How do you find the houses you buy?
This is a frequent question for us. Today, we are answering.
There are three avenues we pursue to acquire houses.
- Word of Mouth
- Direct Marketing
This post, however, is all about auctions.
The Background Story
Before we dive in, let me talk a little bit about my (Uriah’s) background. I worked for a publicly traded hedge fund for 3.5 years in Acquisitions and Construction Management. I had buying parameters and purchased homes at the NC real estate foreclosure auction at my own discretion. Additionally, we purchased homes on MLS and direct from homeowners in a “for sale by owner” fashion. While at the aforementioned company, I obtained my real estate license and studied our market here in Wake County and the surrounding areas (Raleigh, Cary, Durham, Apex, Garner, Knightdale, Angier, and Fuquay Varina, among others).
The result produced experience in over 800 as-is real estate transactions and construction management for near the same. Given this background, I developed the unique ability to underwrite properties with great speed and construction management skills which have place me where I am at today. Believe me, it would happen for you too after that many properties. Practice makes perfect.
North Carolina Real Estate Auction
**In this post, as in all of our content, we simply share in our own experience and opinions, this information is not to take place of legal counsel.
The North Carolina Foreclosure Auction Process: How it Works
When a homeowner misses 3-4 payments, the foreclosure process begins. Several events mark the impending event, but eventually the property will be listed on a trustee’s website. That is, unless, they sell it first. A property can still be sold, up until the 10th day of the upset bid period.
Sometimes a property will present with an opening bid prior to the auction date and sometimes it won’t. Foreclosure auctions happen at the courthouse and are auctioned off to the highest bidder. In NC, trustees require 5% of the purchase price or $750, whichever is higher. The bidder must come prepared and will not be permitted to leave to get a check, or the trustee will start the auction over again.
Tips for Buying Houses at Auction: The Real Estate Investor
Upset Bids, Oh Upset Bids!
North Carolina’s real estate foreclosure process is one of the few that require a 10 day upset bid period. An upset bid period is the amount of time after the original auction date where individuals can continue to place bids on the property.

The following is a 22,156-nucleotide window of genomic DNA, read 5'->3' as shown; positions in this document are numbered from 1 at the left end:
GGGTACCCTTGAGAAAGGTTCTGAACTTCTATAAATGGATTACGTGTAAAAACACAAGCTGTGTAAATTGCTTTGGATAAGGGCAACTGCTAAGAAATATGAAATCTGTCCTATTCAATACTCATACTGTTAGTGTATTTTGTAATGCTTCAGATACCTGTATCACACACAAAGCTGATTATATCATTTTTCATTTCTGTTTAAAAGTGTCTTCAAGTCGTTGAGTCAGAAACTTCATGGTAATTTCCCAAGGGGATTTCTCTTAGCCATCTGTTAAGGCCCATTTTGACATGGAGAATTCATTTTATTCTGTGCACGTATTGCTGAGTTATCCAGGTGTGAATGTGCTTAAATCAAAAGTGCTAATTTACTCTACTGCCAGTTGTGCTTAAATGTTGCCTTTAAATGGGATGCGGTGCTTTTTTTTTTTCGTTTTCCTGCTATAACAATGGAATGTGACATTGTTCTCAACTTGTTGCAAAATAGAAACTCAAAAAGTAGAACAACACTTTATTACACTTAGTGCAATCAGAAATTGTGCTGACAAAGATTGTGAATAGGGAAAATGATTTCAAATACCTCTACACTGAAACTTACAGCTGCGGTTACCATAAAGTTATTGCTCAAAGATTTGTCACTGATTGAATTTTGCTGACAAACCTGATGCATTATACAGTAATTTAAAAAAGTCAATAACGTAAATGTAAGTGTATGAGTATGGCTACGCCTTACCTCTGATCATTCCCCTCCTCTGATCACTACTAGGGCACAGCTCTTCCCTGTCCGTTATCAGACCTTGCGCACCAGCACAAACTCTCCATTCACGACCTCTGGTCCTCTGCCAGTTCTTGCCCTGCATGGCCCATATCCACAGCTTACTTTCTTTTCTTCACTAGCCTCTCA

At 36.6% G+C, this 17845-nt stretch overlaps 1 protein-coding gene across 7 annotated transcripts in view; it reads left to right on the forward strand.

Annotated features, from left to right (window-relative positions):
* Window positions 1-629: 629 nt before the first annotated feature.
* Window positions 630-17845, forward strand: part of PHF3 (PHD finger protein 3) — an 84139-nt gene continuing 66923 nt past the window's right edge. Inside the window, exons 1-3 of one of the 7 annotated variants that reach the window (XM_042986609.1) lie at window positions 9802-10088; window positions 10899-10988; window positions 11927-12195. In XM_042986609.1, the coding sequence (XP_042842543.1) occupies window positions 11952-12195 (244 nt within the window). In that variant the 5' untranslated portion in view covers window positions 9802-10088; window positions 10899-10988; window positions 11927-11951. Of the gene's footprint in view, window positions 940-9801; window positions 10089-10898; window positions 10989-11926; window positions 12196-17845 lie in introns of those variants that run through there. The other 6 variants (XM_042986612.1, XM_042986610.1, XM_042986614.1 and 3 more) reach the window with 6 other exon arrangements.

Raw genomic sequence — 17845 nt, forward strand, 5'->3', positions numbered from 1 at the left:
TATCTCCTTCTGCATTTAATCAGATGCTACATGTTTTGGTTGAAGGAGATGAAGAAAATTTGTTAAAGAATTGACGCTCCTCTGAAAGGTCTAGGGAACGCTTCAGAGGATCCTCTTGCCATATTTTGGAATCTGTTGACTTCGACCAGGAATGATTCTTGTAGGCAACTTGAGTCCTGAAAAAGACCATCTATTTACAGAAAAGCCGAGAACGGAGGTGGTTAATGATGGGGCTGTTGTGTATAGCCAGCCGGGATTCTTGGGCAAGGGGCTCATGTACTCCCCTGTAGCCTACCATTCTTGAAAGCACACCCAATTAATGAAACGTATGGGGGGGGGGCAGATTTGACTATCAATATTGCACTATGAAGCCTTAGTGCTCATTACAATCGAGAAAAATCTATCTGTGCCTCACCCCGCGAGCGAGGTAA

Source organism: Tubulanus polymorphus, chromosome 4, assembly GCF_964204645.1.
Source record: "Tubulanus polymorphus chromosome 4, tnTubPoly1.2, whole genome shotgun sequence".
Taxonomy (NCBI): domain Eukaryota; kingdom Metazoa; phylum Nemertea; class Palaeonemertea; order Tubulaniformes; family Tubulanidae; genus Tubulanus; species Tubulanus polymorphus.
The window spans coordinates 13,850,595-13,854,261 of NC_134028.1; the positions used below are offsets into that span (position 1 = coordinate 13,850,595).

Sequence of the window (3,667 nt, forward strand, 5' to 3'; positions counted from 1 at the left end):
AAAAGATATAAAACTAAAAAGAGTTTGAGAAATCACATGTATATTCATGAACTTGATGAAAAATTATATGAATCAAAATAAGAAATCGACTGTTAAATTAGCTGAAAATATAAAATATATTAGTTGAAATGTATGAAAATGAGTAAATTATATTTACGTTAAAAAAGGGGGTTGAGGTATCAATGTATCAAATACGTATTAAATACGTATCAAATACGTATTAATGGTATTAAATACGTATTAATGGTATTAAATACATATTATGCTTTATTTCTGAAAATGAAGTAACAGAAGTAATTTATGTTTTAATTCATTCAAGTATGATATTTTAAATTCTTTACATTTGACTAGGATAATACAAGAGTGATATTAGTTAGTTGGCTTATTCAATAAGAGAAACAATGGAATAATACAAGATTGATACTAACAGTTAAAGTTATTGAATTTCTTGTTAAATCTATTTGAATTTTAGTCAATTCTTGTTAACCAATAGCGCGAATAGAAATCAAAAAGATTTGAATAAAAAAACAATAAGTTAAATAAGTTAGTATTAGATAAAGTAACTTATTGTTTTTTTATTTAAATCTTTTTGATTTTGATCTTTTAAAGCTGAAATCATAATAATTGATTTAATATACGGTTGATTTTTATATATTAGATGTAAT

Once you “win” an auction property, your bid is placed into an upset period of 10 days. During this time anyone may come down to the courthouse and pay 5% more than you and put down their 5% down payment. This starts the 10 day process over again.
Time is Money
As we all know, time is money, and you should probably have a lot of it. With the ARV of most houses in Wake County in the 200k-300k range and the requirement of 5% down, it adds up. The whole process is time-consuming and competitive. You will, by virtue of real estate investing’s popularity, be paying top dollar for every investment house you win, because everyone wants to be a real estate investor. Develop an efficient process for underwriting that works for you and be consistent.
Not for the Risk-Averted
There is a great amount of risk involved in buying houses at auction. People can’t legally enter the property (unless invited) and are trespassing if they do. This means you are buying a house you haven’t throughly inspected (although I do suggest an exterior inspection.) Additionally, auction houses are usually occupied, so after you do win one, you will need to begin the eviction process, preferably the day after closing. Talk to your attorney and make sure you know their costs to accomplish this. I have seen it take between 6-8 weeks to gain possession.
When Bidding, Set Your Price and Hold To It.
This is where new buyers loose their shirts.
Expect emotion, but don’t be controlled by it. Auctions are not for the faint of heart nor emotional buyers. I have seen new buyers come down after watching one property on Zillow for the last three weeks, doing all their homework on that one property all to have seven other people doing the same thing. By the time the bidding is over, according to my numbers, they will be lucky to break even. The reason? The didn’t have a max bid amount in mind and were too emotionally invested in the house to lose.
Do the Research, Cover your Basis:
Check each file to insure the book/page number being foreclose on is a first mortgage and not a second. If win the bid on a second mortgage, you just bought someone’s debt and would still have to pay off the first mtg in order to actually own the house. Additionally, have your closing attorney check every house you are going after for IRS liens. These can ruin what you first thought was a great property.
In Conclusion …
Before you decide to go this route, you need to understand there is potential that buying houses at auction will be a huge waste of your time and resources. If I can be honest, there are often dry seasons, when I have been at the courthouse multiple times per week over the course of several months and walked away with nothing. With all the competition involved, it may not be a good use of your time, but again, that’s up to you. A good amount of dedication should, eventually, land you one.
Hope you found this informative and helpful. Best wishes in all your endeavors.